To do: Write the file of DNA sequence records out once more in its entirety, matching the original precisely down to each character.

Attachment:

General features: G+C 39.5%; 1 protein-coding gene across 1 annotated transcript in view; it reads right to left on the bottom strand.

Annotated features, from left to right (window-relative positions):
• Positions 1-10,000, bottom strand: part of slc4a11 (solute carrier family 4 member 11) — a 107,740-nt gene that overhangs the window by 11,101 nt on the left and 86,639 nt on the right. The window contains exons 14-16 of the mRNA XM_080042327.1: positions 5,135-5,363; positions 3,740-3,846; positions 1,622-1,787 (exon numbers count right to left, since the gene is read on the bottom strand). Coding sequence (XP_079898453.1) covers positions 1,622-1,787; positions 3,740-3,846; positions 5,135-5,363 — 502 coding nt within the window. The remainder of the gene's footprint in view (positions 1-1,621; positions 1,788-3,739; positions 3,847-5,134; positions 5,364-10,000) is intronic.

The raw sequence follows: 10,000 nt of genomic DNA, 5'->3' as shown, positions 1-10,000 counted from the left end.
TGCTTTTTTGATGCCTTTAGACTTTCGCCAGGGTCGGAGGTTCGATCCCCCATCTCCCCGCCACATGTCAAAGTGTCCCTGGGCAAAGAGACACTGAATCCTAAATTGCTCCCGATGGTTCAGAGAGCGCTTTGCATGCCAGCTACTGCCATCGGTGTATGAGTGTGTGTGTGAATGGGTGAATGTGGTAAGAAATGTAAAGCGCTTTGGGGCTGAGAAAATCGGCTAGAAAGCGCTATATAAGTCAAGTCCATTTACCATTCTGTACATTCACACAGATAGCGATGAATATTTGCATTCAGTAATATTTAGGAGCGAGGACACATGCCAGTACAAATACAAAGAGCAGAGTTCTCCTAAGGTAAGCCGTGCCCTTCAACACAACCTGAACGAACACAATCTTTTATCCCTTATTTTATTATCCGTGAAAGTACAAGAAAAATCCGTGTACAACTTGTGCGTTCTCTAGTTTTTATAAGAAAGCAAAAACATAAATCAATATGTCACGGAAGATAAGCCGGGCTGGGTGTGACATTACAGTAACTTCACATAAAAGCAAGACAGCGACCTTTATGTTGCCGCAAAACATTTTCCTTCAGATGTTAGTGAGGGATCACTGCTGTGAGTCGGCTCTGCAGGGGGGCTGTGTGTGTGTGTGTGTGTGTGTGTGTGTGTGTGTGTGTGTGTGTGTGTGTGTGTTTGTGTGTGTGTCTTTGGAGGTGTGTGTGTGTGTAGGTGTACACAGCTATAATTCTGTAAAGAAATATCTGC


General features: G+C 39.5%; 1 protein-coding gene across 1 annotated transcript in view; it reads right to left on the bottom strand.

Annotated features, from left to right (window-relative positions):
• Positions 1-10,000, bottom strand: part of slc4a11 (solute carrier family 4 member 11) — a 107,740-nt gene that overhangs the window by 11,101 nt on the left and 86,639 nt on the right. The window contains exons 14-16 of the mRNA XM_080042327.1: positions 5,135-5,363; positions 3,740-3,846; positions 1,622-1,787 (exon numbers count right to left, since the gene is read on the bottom strand). Coding sequence (XP_079898453.1) covers positions 1,622-1,787; positions 3,740-3,846; positions 5,135-5,363 — 502 coding nt within the window. The remainder of the gene's footprint in view (positions 1-1,621; positions 1,788-3,739; positions 3,847-5,134; positions 5,364-10,000) is intronic.

The raw sequence follows: 10,000 nt of genomic DNA, 5'->3' as shown, positions 1-10,000 counted from the left end.
TGCTTTTTTGATGCCTTTAGACTTTCGCCAGGGTCGGAGGTTCGATCCCCCATCTCCCCGCCACATGTCAAAGTGTCCCTGGGCAAAGAGACACTGAATCCTAAATTGCTCCCGATGGTTCAGAGAGCGCTTTGCATGCCAGCTACTGCCATCGGTGTATGAGTGTGTGTGTGAATGGGTGAATGTGGTAAGAAATGTAAAGCGCTTTGGGGCTGAGAAAATCGGCTAGAAAGCGCTATATAAGTCAAGTCCATTTACCATTCTGTACATTCACACAGATAGCGATGAATATTTGCATTCAGTAATATTTAGGAGCGAGGACACATGCCAGTACAAATACAAAGAGCAGAGTTCTCCTAAGGTAAGCCGTGCCCTTCAACACAACCTGAACGAACACAATCTTTTATCCCTTATTTTATTATCCGTGAAAGTACAAGAAAAATCCGTGTACAACTTGTGCGTTCTCTAGTTTTTATAAGAAAGCAAAAACATAAATCAATATGTCACGGAAGATAAGCCGGGCTGGGTGTGACATTACAGTAACTTCACATAAAAGCAAGACAGCGACCTTTATGTTGCCGCAAAACATTTTCCTTCAGATGTTAGTGAGGGATCACTGCTGTGAGTCGGCTCTGCAGGGGGGCTGTGTGTGTGTGTGTGTGTGTGTGTGTGTGTGTGTGTGTGTGTGTGTGTGTGTGTTTGTGTGTGTGTCTTTGGAGGTGTGTGTGTGTGTAGGTGTACACAGCTATAATTCTGTAAAGAAATATCTGC